Russia’s war in Ukraine war is still grinding on, and several UN human rights investigations have accused Moscow of committing human rights abuses. The International Criminal Court has even issued an arrest warrant for Russian President Vladimir Putin over the deportations of Ukrainian children.
Nevertheless, the Kremlin is hoping that enough countries in the world are ready to move on, for one reason or another.
As support for Ukraine wanes in some US political corners, the outcome of the Human Rights Council vote will offer fresh insight into how the wider world feels now about Russia – and how many countries may be willing to overlook its actions in Ukraine.
The vote is expected to begin on Tuesday morning inside the UN General Assembly in New York, where delegates from all 193 member states sit and do business.
How the world feels now about Russia
The UN is the last refuge of scandalous countries. It’s where North Korea can help run a UN disarmament committee. Gabon – where a coup occurred recently – still sits on the prestigious Security Council.
The Human Rights Council is made up of 47 member states, distributed by geographic region and elected by fellow nations. On Tuesday, three countries will be vying for two seats for the Eastern European bloc: Russia is running against Albania and Bulgaria.
In theory, voting takes into account the candidate’ human rights records and commitments. But the ballot is secret, which makes it easy for nations to send their own messages. Some might approve Russia just to send a message to the US about its big power behavior. Other nations need the Kremlin to be generous with food and grain.
Russia joined the Human Rights Council in January 2021. But in April 2022, it became the first country to be removed from the council since Libya in 2011. Ninety-three nations supported the move to remove Moscow, while 24 voted against and 58 abstained.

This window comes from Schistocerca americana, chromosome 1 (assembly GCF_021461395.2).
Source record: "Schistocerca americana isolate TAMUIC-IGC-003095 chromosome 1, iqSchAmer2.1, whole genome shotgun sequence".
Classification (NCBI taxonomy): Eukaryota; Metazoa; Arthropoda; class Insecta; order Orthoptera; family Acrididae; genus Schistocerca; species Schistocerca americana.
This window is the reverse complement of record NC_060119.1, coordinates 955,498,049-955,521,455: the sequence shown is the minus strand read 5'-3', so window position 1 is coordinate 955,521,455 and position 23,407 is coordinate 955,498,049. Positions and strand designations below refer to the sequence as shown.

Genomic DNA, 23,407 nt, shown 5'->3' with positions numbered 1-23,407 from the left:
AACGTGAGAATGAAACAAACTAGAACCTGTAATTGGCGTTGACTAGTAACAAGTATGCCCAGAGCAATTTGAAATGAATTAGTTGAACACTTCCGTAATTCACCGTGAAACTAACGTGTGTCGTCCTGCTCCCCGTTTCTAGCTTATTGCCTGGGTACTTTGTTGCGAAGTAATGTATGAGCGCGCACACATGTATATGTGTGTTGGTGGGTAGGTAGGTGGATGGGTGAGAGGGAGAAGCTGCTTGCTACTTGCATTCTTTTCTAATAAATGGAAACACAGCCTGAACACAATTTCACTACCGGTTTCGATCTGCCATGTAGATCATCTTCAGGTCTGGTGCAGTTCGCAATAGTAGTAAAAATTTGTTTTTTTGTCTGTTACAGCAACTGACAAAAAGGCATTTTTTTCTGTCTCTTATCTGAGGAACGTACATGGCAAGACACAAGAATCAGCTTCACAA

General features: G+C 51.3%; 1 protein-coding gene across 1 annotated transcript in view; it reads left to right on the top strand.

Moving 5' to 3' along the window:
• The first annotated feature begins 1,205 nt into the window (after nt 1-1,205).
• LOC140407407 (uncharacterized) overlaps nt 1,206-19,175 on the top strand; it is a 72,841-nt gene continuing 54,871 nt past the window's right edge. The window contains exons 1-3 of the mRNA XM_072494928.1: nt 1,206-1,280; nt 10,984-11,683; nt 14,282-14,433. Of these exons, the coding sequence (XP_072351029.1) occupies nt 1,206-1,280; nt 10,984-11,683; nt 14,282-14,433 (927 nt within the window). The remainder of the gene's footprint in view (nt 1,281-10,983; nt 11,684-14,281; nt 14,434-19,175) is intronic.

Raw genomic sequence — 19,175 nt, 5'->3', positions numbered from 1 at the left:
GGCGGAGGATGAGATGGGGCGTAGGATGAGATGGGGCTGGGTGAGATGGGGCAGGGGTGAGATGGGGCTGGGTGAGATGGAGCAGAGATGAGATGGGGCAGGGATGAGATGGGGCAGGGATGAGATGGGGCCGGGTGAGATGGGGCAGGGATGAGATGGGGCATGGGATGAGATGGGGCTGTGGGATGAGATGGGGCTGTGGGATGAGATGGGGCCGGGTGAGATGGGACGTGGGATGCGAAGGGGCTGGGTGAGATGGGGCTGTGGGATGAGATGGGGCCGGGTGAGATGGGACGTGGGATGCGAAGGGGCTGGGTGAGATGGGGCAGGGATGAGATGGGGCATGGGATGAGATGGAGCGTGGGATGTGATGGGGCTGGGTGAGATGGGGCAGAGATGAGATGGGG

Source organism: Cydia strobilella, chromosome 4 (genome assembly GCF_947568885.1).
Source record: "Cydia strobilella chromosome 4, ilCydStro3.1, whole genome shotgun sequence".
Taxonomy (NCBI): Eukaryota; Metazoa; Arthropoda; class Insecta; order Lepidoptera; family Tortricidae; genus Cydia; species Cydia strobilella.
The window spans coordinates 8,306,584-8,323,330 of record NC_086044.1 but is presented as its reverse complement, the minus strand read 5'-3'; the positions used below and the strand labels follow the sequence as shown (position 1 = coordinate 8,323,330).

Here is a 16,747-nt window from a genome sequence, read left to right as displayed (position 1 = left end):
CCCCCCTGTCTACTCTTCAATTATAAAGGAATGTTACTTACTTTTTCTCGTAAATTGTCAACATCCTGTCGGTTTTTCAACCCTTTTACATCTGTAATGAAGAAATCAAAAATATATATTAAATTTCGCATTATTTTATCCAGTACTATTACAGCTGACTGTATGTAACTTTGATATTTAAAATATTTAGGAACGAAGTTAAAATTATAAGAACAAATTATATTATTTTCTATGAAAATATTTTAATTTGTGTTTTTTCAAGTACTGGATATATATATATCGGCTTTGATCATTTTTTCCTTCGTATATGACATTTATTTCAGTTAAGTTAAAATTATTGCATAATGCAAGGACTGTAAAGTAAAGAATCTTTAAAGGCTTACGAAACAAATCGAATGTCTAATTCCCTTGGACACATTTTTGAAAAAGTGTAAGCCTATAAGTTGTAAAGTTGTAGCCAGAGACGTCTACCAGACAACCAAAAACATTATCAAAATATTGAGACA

China, Cuba, North Korea, Iran, Syria and Vietnam, alongside Russia, were among those opposing the move. Brazil, South Africa, Mexico, Egypt and Saudi Arabia abstained.
“Every day Russia and China remind us by committing abuses on a massive scale that they should not be members of the UN Human Rights Council,” Human Rights Watch UN director Louis Charbonneau said.
“No state is perfect,” he concedes, but emphasizes that the human rights records of Russia, Burundi, China, and Cuba – all vying for a three-year seat on the council or for reelection – are “abysmal.”
Last week, the Russian Mission to the UN held a reception in New York to support its candidacy to the council. “Russia stands ready to continue promoting human rights as a component in the rapprochement of States and groups of States and not as a matter of discord, pressure and mentoring,” Ambassador Vassily Nebenzia told guests in a speech.
But US representatives here are relentlessly reminding countries of the human rights violations that have followed Moscow’s unprovoked invasion.
Though Russia says it does not strike civilian targets, a sleeping child was among those killed in a Russian missile strike in the city of Kharkiv last week, according to Ukrainian officials. Another child was among the dozens killed when Russian missiles hit a grocery store and café in the village of Hroza.
“We hope UN members will firmly reject its preposterous candidacy as they overwhelmingly did last year,” Jason Evans, a spokesman for the US mission to the United Nations told CNN.
Though we will know the result of the vote soon, expect countries to hide behind the secret ballot process.
CNN’s Caitlin Hu contributed to this story from New York.